Teach Point of View — Point of view is important in teaching characterization, selection of detail, and method of narration; all of these change based on the point of view. When we are studying the importance of point of view in short stories, I show my students a clip usually from Remember the Titans but almost any clip can work. First, have students identify the point of view and write a summary of it.

Next have students rewrite the same scene using a different point of view. Assign different points of view to different students and share the results with the class. This activity can also be used to introduce and discuss narrator reliability. Movie clips and Wing Clips are two great sites to search for clips or YouTube always works.

Rhetorical Devices — The American Rhetoric website has an entire bank of movie speeches just waiting for teachers to use. After reviewing rhetorical devices, Aristotle’s argumentative appeals, and general principles of persuasion, I send my students to this website for a virtual scavenger hunt for examples. I show and model this example before they begin:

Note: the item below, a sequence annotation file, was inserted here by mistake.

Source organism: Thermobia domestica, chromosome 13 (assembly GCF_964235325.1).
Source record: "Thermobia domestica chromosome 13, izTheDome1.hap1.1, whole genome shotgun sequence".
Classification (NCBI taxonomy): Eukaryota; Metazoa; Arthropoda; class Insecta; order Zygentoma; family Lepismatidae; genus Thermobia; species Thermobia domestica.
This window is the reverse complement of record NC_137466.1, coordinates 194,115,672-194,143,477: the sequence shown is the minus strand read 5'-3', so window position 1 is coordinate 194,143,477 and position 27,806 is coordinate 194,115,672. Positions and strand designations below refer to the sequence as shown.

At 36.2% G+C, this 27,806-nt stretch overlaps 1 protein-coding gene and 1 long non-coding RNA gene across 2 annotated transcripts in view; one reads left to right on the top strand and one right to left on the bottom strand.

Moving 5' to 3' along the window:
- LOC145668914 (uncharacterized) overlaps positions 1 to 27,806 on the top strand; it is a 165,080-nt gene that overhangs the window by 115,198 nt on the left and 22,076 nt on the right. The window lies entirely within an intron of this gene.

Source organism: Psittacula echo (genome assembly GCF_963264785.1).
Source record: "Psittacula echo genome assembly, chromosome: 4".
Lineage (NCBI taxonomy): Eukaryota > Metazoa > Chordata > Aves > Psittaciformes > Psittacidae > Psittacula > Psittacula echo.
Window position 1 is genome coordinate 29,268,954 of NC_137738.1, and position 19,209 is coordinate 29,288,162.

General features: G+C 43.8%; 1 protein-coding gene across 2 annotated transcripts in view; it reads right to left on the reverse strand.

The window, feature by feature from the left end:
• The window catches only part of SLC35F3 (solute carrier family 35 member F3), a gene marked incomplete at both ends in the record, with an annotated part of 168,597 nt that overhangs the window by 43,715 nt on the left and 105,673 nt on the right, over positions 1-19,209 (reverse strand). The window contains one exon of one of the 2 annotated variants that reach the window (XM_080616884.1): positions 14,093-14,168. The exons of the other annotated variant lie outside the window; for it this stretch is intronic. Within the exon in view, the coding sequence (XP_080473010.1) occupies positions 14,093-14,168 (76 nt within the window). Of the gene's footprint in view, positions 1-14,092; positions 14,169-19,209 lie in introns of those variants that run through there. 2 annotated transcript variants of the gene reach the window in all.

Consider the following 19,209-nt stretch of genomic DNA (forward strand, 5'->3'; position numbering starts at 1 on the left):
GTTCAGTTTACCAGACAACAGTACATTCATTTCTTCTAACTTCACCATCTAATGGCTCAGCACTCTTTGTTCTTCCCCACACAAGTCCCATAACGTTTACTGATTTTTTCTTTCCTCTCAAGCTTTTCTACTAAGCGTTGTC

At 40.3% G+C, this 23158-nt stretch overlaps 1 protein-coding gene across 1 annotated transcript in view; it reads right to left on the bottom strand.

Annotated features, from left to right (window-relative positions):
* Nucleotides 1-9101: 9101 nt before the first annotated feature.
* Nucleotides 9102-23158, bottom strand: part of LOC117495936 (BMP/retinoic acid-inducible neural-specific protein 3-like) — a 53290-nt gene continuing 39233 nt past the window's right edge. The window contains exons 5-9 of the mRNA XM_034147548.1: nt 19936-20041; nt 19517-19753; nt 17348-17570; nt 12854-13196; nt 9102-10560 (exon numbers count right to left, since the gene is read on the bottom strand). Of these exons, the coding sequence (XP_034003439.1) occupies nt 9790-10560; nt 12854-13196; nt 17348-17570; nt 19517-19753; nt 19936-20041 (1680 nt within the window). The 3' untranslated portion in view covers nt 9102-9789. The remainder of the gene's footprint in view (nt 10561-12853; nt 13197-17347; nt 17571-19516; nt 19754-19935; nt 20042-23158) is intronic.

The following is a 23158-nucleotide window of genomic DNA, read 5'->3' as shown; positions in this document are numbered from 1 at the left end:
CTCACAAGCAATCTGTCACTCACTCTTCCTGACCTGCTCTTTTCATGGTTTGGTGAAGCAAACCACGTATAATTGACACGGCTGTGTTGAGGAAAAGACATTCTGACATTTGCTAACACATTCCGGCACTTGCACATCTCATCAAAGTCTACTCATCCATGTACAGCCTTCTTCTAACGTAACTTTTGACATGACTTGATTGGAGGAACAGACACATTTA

Independence Day speech – to teach repetition, rule of three, contrast, parallel structure, pathos).

Film is a student-friendly platform for teaching difficult literary concepts and themes, and if used correctly can help students grasp these ideas quickly. If you’re not using film to teach, what better time than Oscar week to start?

Screenwriting is a visual medium that requires a writer to create words on a page that can be transformed into images on the big screen. Writing for a script that will be visualized into a film is very different from writing for a novel. It’s a common beginner’s curve to break. We have seen many scripts that tend to focus too much on prose and unnecessary fluff. Generally, what a scriptwriter needs to understand is that their script is going to be analyzed by dozens if not hundreds of people in production, people who do not have time to interpret any vague ideas. That is why it’s important to be as descriptive as possible, as succinctly as possible. As NYFA Screenwriting Program Chair Melanie Williams Oram notes, “ I always tell my students you cannot write what you do not see.”

How to analyze a scene in a film

So in order to successfully write a scene for a screenplay, it’s important to remember that less is more. By that, we don’t mean less description is more. We mean that less wording in your description is more.